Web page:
There is no torque flow interruption or gap!

John

Edited by NTSOS, 06 March 2012 - 16:33.


#297 24gerrard

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Posted 06 March 2012 - 21:05

From memory, the Zeroshift gearbox has an electronic link with the engine's ECU and they pull the spark timing back during a shift.
That would explain any torque drop from the engine around the shift period.

Please, make all this stop, it's really unnecessary.


I know reality and the truth are difficult to take these days, so few people use them but stay with it I think you will see it in the end.

You are correct the electronic control system does indeed vary the engine settings to reduce the torque going through the shift mechanism.

SO IT IS NOT A POWER ON SHIFT THEN IS IT?

If it is possible to transfer full torque through the shift components, WHY IS CONTROL NEEDED TO REDUCE ENGINE TORQUE DURING A NON POWER ON SHIFT?

Why not just use the 'clever' shift mechanism that can change the ratios under full load. :rolleyes:
Answer is because the mechanism cannot do it without the load being taken off.
The load coming off pops the low gear bullets out of engagement and before the load applies to the high gear bullets there is a very very tiny gap in torque transfer.
This gap does not show up on the propshaft trace because of the rotating mass and the damper between the shift mechanism and the sensor position on the propshaft.

#298 24gerrard

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Posted 06 March 2012 - 21:15

Ummm, Gerrard.....no, not talking about take off as it relates to the graph.....the clutch example simply illustrates an easy way to understand the graph's uninterrupted torque flow whilst "slipping" during the Zeroshifts millisecond 1st to 2nd gear change! If it wasn't for the slip and damper I think there would be a spike and then a drop to 2nd gear level torque........depending of course on the software instructions that control the fly by wire clutch etc. and determines the shape of the desired shift trace for that particular situation!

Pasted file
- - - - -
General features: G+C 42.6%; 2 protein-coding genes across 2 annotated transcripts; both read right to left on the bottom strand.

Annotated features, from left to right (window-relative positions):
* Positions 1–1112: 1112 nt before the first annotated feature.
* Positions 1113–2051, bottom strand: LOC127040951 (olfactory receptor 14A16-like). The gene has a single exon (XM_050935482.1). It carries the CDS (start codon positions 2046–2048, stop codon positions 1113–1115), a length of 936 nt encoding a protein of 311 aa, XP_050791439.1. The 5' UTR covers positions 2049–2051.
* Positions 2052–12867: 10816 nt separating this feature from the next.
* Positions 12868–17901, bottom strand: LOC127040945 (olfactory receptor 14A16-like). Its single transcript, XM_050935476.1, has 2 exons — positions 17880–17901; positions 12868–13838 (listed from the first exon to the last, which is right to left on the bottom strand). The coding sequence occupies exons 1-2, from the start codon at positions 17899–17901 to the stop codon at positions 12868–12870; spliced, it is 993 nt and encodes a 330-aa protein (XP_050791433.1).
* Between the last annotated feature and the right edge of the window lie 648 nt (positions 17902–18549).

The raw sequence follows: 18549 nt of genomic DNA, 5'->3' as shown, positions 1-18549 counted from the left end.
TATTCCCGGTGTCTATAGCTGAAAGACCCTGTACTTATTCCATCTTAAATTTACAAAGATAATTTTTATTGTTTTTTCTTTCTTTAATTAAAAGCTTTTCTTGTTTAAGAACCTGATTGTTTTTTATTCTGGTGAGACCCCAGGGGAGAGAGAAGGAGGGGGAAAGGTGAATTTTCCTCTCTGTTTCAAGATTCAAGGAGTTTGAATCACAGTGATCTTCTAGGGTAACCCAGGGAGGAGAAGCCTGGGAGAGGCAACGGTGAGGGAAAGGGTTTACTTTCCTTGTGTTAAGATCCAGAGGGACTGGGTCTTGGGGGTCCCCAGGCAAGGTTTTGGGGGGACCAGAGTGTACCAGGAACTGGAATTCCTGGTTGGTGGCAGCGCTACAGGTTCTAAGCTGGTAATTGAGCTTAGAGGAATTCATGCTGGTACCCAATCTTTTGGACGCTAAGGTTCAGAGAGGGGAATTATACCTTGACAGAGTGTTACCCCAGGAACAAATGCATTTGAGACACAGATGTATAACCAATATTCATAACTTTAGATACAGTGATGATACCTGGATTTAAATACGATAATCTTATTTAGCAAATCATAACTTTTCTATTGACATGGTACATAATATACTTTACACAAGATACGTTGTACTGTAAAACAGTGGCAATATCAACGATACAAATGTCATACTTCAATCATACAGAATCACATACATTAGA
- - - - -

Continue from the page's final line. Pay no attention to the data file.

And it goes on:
There is no torque flow interruption or gap!

John


Trying to compare using the clutch to drive off from stationary with controlled slip, is like comparing jumping with skiing.
The example you give means nothing.
The torque HAS GOT TO END UP AT THE 2ND GEAR LEVEL, it is how it gets there that is under discusion.
It cannot get there by suddenly dropping as the engine rpm and inputshaft rpm part company UNLESS THE TORQUE IS REDUCED.
You cannot keep a steady rpm at the engine and state it is a POWER ON SHIFT when the torque is going almost strait down as the roadspeed remains constant.
THIS IS A DISENGAGEMENT.
The vehicle only returns to acceleration after the shift completes.

#299 NTSOS

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Posted 06 March 2012 - 21:39

Trying to compare using the clutch to drive off from stationary with controlled slip, is like comparing jumping with skiing.
The example you give means nothing.
The torque HAS GOT TO END UP AT THE 2ND GEAR LEVEL, it is how it gets there that is under discusion.
It cannot get there by suddenly dropping as the engine rpm and inputshaft rpm part company UNLESS THE TORQUE IS REDUCED.
You cannot keep a steady rpm at the engine and state it is a POWER ON SHIFT when the torque is going almost strait down as the roadspeed remains constant.
THIS IS A DISENGAGEMENT.
The vehicle only returns to acceleration after the shift completes.


Sorry to disagree with you but your paragraph means nothing as it relates to reality.......THERE IS NO DISENGAGEMENT!

Bulletin.....Bulletin.....the 2012 Honda MotoGP RC213V race bike's mystery transmission contains Zeroshift technology!

John

Edited by NTSOS, 06 March 2012 - 22:16.


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#300 Fondles

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Posted 06 March 2012 - 21:49

SO IT IS NOT A POWER ON SHIFT THEN IS IT?


Yes it is, as the spark isn't turned off, only retarded.



If it is possible to transfer full torque through the shift components, WHY IS CONTROL NEEDED TO REDUCE ENGINE TORQUE DURING A NON POWER ON SHIFT?


That was for the road car version so as to make the shifts smoother. I am not privy to what the F1 & other racing teams do but I suspect they do not retard the timing and just live with the torque spike as the next higher gear is taken up.
The graph shown above is obviously for a road car and not a racing car, hence the shift at low revs and the smoothness of the torque transfer.